It Ain't Me?

George W. Bush comes as close as anyone to representing the current American aristocracy. It is not that the Bushes are old family or even old money. The family fortunes are usually traced back to great-grandfather Samuel Bush, a middleweight railroad magnate in Columbus, Ohio. Samuel's son Prescott raised the family to national prominence by allying his fortunes with fellow Yalie (and fellow Bonesman) Averell Harriman and his family with Harriman's top banker, Bert Walker. With the Harriman connection, it seemed almost natural for the U.S. government to put old Samuel in charge of munitions manufacturing during World War I, and ever since, the Bush family has faithfully represented the interests of what fellow Republican Dwight Eisenhower called the "military-industrial complex."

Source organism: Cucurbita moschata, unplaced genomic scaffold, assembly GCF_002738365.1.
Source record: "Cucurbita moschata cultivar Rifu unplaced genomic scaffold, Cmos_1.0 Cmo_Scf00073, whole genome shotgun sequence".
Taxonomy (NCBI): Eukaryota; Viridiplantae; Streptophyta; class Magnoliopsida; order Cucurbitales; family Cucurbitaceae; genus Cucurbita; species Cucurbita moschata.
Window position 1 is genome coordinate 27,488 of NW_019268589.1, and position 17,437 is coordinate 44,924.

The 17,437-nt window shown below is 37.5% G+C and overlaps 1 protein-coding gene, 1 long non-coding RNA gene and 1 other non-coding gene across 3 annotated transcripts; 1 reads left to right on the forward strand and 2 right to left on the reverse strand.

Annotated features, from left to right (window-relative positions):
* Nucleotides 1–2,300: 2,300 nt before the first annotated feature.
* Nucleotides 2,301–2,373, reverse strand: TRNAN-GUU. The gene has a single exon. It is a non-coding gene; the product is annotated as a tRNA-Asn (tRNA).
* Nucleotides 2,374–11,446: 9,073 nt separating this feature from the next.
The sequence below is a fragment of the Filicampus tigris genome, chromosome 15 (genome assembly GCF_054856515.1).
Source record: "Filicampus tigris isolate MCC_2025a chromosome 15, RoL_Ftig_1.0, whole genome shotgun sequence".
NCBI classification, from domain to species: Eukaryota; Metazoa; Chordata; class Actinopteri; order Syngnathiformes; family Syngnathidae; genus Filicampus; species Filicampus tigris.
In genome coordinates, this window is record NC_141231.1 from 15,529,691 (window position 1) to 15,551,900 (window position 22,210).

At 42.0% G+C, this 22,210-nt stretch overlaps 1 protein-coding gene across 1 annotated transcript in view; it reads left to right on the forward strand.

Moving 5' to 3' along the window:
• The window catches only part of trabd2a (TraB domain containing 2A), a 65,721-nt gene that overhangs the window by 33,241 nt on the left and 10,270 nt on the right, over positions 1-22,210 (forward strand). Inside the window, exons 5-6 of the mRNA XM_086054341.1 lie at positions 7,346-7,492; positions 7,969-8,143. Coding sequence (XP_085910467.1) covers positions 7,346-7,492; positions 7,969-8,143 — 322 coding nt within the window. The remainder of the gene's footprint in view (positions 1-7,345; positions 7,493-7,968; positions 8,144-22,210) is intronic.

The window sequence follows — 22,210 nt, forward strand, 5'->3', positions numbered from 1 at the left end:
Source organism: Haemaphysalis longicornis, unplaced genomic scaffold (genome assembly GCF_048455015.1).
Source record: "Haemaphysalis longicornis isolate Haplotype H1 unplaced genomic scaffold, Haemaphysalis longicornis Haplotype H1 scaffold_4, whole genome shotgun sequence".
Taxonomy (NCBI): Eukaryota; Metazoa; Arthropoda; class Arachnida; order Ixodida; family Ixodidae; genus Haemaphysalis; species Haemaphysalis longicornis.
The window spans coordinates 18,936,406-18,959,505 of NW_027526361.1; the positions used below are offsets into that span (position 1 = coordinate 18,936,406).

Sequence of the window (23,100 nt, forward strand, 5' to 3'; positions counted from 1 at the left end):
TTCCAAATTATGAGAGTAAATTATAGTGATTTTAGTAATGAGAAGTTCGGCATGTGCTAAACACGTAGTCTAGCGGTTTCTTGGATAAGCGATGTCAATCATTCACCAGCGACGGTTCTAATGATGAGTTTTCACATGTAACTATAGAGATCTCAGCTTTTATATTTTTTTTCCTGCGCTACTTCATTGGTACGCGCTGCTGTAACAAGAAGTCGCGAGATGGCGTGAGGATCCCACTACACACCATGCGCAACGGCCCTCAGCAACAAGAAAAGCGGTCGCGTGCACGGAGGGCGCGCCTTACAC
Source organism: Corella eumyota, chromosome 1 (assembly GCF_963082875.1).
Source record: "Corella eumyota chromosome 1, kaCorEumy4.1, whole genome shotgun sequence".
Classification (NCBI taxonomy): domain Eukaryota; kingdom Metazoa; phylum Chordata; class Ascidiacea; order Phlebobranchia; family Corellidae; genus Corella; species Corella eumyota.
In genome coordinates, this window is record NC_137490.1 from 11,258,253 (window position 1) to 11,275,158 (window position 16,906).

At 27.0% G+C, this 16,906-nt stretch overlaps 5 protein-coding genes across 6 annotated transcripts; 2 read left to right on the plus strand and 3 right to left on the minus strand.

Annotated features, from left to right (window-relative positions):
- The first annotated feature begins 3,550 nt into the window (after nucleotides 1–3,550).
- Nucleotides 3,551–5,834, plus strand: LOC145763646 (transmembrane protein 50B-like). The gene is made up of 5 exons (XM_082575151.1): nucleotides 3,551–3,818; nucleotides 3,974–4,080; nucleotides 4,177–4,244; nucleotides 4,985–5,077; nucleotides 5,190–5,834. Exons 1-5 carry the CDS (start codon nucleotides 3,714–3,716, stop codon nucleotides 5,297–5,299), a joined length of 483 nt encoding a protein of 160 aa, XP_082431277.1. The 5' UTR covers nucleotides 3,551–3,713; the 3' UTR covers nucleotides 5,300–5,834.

George II has been a blue chip off of George I's portfolio, both in his loyalty to multinational interests and in his curious inability to speak a coherent sentence that has not been rehearsed a dozen times. As Ann Richards (or her speechwriter) said so memorably of George Herbert Walker Bush, "He was born with a silver foot in his mouth." Perhaps it is a learning disability; perhaps it is the result of being in so privileged a position that it is impossible to speak directly of anything. Either way, the Georges "come by it honest," since Sen. Prescott Bush (as Gary Wills pointed out some years ago) was almost as...

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